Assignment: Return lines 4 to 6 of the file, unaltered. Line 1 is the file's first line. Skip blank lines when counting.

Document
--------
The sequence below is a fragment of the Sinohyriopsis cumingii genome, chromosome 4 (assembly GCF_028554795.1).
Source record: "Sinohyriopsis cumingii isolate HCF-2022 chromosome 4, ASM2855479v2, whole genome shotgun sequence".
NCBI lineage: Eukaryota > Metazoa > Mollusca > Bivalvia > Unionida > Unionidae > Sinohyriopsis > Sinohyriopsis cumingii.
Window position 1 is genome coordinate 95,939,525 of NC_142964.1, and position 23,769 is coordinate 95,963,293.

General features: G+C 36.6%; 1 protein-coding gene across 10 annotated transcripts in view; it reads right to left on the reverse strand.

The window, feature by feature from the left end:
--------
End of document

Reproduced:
Window position 1 is genome coordinate 95,939,525 of NC_142964.1, and position 23,769 is coordinate 95,963,293.

General features: G+C 36.6%; 1 protein-coding gene across 10 annotated transcripts in view; it reads right to left on the reverse strand.

The window, feature by feature from the left end: